Rock climbing and yoga reinforce the mind-body connection through similar types of movement. Become a better climber with these six poses.
Whether you’re an advanced or novice climber or you prefer enjoying mountain views from the window, this exclusive yoga sequence from Lydia Zamorano is for you. Not only will it improve athletic performance, it can get you thinking outside the box and lead to valuable insights about your body and your limits.
THE BENEFIT: This series of poses will facilitate a strong internal core, supple hips, a balanced shoulder girdle, and a sense of ease. Practice it at least three times a week, before or after climbing, or any time you want to change up your practice.
THE WARM-UP: Practice 2–5 Surya Namaskars (Sun Salutations) to prepare, then come into Downward-Facing Dog Pose.
GOOD FOR Strengthening your core
From Downward-Facing Dog, shift your weight forward to Plank Pose. Maintain a long line through your anklebones to the center of your skull. Lean into the floor evenly through each limb. Notice if you are dipping to one side or dumping your pelvis into an anterior or posterior tilt. Find a neutral pelvis. Once stable, lengthen your spine without distorting it, and get a sense that you are hugging or squeezing your two frontal hipbones together. This will tone your transverse abdominal wall and support your lumbar spine. Stay here for 5 long breaths, then come back to Down Dog.
See alsoPerfect Pairing: Yoga + Climbing
Side Plank Pose
GOOD FOR Toning your arms and shoulders
From Downward Dog, slide your right hand a few inches to the left, toward your midline. Turn onto the outside edge of your right foot, and stack your ankles on top of each other. Roll your hips open to the left, without sagging; open your left arm toward the sky. Imagine a magnetic pull connecting the inner lines of your legs; this engagement supports your spine. To wake up your external obliques and serratus muscles (which stabilize your dorsal spine and shoulder girdle), feel as if you are wrapping your right rib cage toward your left frontal hip bone, and vice versa. Keep your shoulder blades and collarbones wide. Puff up the space in between your shoulder blades. Stay for 5 breaths, then transfer your weight through Plank Pose, Down Dog, and to the other side.
Wide-Legged Standing Forward Bend
GOOD FOR Loosening your hamstrings
Stand sideways on your mat with your feet wide apart. Turn your thighs and big toes in slightly. Interlock your fingers at your sacrum. Keep some space between your wrists. Press evenly into the four corners of your feet, fold forward at your hips, and take your arms overhead, sliding them toward the floor. Experiment with turning your palms toward your back (which will open your superficial shoulder muscles and fascia) or turning them out and externally rotating the shoulders. This posture opens up a tight back line (calves, hamstrings, sacral area, and spinal muscles) and gives pulling muscles a welcome release. Stay for 5 breaths. Come up to standing and bring your feet together.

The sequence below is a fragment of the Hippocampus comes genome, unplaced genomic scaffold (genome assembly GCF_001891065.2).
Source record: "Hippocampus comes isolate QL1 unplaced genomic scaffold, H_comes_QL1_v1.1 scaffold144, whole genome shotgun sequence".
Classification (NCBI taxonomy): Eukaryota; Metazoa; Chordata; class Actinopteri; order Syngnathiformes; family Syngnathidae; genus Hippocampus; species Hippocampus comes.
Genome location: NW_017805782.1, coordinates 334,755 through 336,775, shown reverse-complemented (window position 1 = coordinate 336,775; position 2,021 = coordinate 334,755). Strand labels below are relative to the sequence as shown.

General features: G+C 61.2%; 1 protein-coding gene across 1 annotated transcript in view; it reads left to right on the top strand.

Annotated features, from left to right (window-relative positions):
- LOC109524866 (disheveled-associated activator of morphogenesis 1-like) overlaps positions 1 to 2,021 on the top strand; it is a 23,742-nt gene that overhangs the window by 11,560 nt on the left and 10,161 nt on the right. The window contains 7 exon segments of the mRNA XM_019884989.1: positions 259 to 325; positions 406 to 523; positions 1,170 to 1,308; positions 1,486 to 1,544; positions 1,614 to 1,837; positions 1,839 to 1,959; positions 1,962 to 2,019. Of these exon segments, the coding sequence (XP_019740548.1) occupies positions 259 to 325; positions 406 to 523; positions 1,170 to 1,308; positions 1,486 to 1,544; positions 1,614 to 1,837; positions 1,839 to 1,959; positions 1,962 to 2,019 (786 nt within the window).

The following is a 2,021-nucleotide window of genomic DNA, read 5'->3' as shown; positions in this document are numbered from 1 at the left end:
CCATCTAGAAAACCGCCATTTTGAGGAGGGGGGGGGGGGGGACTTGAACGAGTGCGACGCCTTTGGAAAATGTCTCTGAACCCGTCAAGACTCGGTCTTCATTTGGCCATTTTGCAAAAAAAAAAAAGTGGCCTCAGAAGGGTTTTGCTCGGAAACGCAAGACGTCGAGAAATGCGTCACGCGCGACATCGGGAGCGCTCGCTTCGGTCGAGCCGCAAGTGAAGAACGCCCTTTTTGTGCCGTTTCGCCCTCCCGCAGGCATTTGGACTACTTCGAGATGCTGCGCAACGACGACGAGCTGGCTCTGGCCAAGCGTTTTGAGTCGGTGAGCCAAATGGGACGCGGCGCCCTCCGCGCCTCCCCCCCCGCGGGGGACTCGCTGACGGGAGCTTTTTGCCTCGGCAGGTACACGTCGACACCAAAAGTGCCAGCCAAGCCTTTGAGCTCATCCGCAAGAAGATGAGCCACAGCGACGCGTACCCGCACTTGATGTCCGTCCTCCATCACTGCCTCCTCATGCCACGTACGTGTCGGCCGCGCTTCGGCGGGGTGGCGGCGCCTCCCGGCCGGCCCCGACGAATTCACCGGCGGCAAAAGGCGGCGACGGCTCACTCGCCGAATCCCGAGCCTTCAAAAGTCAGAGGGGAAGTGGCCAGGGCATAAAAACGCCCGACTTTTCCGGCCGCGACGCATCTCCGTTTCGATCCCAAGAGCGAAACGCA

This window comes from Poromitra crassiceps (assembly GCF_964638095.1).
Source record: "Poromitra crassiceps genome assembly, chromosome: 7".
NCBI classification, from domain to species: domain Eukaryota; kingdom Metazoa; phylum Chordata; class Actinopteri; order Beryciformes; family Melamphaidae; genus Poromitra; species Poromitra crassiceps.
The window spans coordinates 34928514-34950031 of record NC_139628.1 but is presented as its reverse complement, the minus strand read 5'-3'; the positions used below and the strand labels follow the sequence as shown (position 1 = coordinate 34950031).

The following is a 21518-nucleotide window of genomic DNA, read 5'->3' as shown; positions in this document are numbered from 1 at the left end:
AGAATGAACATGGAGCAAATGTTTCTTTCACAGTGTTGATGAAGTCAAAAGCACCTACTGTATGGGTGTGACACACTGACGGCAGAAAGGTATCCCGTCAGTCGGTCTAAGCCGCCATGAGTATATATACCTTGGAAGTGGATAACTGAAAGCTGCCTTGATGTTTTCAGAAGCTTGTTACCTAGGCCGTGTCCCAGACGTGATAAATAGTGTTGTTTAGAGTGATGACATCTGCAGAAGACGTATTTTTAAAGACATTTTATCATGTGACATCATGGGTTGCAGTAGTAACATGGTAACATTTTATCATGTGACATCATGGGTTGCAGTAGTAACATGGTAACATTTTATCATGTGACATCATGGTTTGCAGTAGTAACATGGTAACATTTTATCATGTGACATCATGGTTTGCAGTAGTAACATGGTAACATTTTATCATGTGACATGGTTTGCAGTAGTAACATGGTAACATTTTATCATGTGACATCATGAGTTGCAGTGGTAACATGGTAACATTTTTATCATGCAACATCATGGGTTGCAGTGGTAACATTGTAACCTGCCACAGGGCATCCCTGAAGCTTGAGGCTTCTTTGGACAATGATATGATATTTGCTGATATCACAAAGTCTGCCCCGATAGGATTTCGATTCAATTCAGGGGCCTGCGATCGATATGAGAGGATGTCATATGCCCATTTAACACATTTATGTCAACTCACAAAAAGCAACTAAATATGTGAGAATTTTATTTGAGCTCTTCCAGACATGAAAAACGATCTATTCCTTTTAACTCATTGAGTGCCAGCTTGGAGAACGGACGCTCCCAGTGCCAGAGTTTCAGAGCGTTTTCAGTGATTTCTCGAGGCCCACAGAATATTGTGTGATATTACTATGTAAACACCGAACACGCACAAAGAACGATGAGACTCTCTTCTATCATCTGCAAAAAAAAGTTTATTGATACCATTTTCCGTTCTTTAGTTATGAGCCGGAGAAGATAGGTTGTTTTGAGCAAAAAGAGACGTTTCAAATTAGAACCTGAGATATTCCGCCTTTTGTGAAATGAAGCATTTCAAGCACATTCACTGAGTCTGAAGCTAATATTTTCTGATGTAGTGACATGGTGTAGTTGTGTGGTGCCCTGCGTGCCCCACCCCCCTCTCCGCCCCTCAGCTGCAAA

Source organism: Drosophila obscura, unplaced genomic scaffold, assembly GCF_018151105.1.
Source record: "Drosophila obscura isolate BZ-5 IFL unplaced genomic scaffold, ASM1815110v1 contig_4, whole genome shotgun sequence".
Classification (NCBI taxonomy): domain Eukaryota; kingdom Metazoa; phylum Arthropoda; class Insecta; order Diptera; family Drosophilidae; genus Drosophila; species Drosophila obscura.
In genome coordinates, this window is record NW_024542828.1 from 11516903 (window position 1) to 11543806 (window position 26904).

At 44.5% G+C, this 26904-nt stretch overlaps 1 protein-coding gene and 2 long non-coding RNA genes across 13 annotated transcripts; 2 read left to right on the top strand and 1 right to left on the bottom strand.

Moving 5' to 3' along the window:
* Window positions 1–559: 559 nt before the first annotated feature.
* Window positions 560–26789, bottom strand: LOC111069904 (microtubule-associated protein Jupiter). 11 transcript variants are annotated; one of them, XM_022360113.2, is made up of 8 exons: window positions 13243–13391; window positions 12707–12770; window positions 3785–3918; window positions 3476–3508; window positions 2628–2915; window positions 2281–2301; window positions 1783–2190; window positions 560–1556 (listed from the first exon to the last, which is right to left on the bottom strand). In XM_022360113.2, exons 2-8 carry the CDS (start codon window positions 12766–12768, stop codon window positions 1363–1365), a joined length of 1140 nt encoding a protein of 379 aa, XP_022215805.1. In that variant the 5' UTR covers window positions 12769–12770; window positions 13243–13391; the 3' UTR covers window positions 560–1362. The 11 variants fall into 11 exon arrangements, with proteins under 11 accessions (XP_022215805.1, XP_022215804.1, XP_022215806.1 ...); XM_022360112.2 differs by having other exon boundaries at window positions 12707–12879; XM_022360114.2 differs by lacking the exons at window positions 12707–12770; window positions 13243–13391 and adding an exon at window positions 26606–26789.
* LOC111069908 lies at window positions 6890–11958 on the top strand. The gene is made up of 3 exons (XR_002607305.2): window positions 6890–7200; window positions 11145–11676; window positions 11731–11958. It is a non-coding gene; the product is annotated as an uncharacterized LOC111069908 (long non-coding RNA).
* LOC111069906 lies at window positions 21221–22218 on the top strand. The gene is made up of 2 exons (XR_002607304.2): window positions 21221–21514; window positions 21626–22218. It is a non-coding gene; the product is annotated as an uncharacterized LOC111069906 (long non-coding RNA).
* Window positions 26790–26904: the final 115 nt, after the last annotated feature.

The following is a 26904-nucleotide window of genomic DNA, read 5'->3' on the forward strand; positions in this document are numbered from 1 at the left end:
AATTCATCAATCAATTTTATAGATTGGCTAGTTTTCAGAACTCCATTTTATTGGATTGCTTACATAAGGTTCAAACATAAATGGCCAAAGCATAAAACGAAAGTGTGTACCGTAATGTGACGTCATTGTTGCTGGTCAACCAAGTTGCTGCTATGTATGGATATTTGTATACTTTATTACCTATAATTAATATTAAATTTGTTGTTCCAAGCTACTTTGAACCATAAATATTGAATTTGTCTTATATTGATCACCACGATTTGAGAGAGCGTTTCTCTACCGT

GOOD FOR Finding your center and gaining balance
From Tadasana or Mountain Pose, shift your body weight onto your left leg and lift your right leg off the floor. Progress slowly, and notice if you strain to align your center. Relax. Place the sole of your right foot as high on the inner left thigh as you can (above the knee), and open the right hip. Lean the foot and thigh together. Find your centerline, a pathway of ease, over the grounded leg. Just like in rock climbing, lean down through your feet to go up. If you try too hard or pull up too much, you’ll fatigue and fade. Root down into the earth to find balance. Stay for 5 deep breaths. Release, and repeat on the other side.
One-Legged King Pigeon Pose
Eka Pada Rajakapotasana
GOOD FOR: Opening outer hips and thighs (which can get tight from frog-like positions on vertical walls)
From Downward-Facing Dog, lift your left leg into the air. Bend that leg and bring the knee toward your left wrist, forming an angle through your left shin and thighbone. Inch your hips back by turning your right toes under and picking up your hips and setting them down evenly. Come down onto your elbows or forehead, and relax into a forward fold over your left shin. Release the big muscles of your left hip, which softens the hip flexors of the back leg (and will give you space to reach those high steps). Stay for at least 1 minute and up to 5 minutes. Release, and take the pose on the other side.
GOOD FOR: Stretching sore feet
Climbers’ feet get very tight from using their toes to climb, as well as from wearing specialized footwear with narrow toe boxes. This pose counters that. Tuck your toes under (even that stubborn pinky toe), and sit back on your heels. Relax your weight down gradually for 5 breaths. Progress slowly. Work up to staying 3 minutes daily. If this feels like too much, lean forward and place your hands on the floor to take some of your weight off your heels. This pose will open up tight plantar fascia, as well as the connective tissue and muscles around the calves.